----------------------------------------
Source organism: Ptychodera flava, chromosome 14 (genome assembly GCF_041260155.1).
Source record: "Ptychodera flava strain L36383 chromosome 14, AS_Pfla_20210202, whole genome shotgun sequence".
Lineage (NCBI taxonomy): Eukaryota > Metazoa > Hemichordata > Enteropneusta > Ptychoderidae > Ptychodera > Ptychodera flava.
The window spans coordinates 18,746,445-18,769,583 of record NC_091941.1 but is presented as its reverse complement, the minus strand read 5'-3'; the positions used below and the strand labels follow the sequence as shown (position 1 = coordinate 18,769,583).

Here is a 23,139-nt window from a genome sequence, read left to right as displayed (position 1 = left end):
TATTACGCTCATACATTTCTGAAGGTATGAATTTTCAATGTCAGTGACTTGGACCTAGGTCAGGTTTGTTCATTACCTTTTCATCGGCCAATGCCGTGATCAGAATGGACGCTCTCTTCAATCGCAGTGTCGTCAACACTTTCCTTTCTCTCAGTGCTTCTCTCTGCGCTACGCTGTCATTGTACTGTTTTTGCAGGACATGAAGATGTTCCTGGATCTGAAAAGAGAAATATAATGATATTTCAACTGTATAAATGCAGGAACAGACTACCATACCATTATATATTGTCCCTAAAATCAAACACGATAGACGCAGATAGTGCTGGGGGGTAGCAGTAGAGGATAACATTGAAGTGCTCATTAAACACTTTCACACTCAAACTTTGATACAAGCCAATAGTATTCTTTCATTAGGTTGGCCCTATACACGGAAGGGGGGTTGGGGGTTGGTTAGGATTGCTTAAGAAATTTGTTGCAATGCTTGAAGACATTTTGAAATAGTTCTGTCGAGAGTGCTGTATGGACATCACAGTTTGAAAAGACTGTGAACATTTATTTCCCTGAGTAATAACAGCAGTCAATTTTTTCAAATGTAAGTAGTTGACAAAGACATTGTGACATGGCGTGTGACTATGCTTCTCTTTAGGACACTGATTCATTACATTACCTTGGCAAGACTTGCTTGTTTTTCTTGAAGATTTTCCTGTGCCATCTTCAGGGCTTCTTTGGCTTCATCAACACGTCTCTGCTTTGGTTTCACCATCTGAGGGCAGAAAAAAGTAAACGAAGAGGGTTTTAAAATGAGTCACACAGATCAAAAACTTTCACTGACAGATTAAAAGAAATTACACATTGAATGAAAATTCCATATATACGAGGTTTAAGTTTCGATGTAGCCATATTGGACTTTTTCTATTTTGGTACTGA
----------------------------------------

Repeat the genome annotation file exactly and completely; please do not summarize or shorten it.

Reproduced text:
Source organism: Ptychodera flava, chromosome 14 (genome assembly GCF_041260155.1).
Source record: "Ptychodera flava strain L36383 chromosome 14, AS_Pfla_20210202, whole genome shotgun sequence".
Lineage (NCBI taxonomy): Eukaryota > Metazoa > Hemichordata > Enteropneusta > Ptychoderidae > Ptychodera > Ptychodera flava.
The window spans coordinates 18,746,445-18,769,583 of record NC_091941.1 but is presented as its reverse complement, the minus strand read 5'-3'; the positions used below and the strand labels follow the sequence as shown (position 1 = coordinate 18,769,583).

Here is a 23,139-nt window from a genome sequence, read left to right as displayed (position 1 = left end):
TATTACGCTCATACATTTCTGAAGGTATGAATTTTCAATGTCAGTGACTTGGACCTAGGTCAGGTTTGTTCATTACCTTTTCATCGGCCAATGCCGTGATCAGAATGGACGCTCTCTTCAATCGCAGTGTCGTCAACACTTTCCTTTCTCTCAGTGCTTCTCTCTGCGCTACGCTGTCATTGTACTGTTTTTGCAGGACATGAAGATGTTCCTGGATCTGAAAAGAGAAATATAATGATATTTCAACTGTATAAATGCAGGAACAGACTACCATACCATTATATATTGTCCCTAAAATCAAACACGATAGACGCAGATAGTGCTGGGGGGTAGCAGTAGAGGATAACATTGAAGTGCTCATTAAACACTTTCACACTCAAACTTTGATACAAGCCAATAGTATTCTTTCATTAGGTTGGCCCTATACACGGAAGGGGGGTTGGGGGTTGGTTAGGATTGCTTAAGAAATTTGTTGCAATGCTTGAAGACATTTTGAAATAGTTCTGTCGAGAGTGCTGTATGGACATCACAGTTTGAAAAGACTGTGAACATTTATTTCCCTGAGTAATAACAGCAGTCAATTTTTTCAAATGTAAGTAGTTGACAAAGACATTGTGACATGGCGTGTGACTATGCTTCTCTTTAGGACACTGATTCATTACATTACCTTGGCAAGACTTGCTTGTTTTTCTTGAAGATTTTCCTGTGCCATCTTCAGGGCTTCTTTGGCTTCATCAACACGTCTCTGCTTTGGTTTCACCATCTGAGGGCAGAAAAAAGTAAACGAAGAGGGTTTTAAAATGAGTCACACAGATCAAAAACTTTCACTGACAGATTAAAAGAAATTACACATTGAATGAAAATTCCATATATACGAGGTTTAAGTTTCGATGTAGCCATATTGGACTTTTTCTATTTTGGTACTGA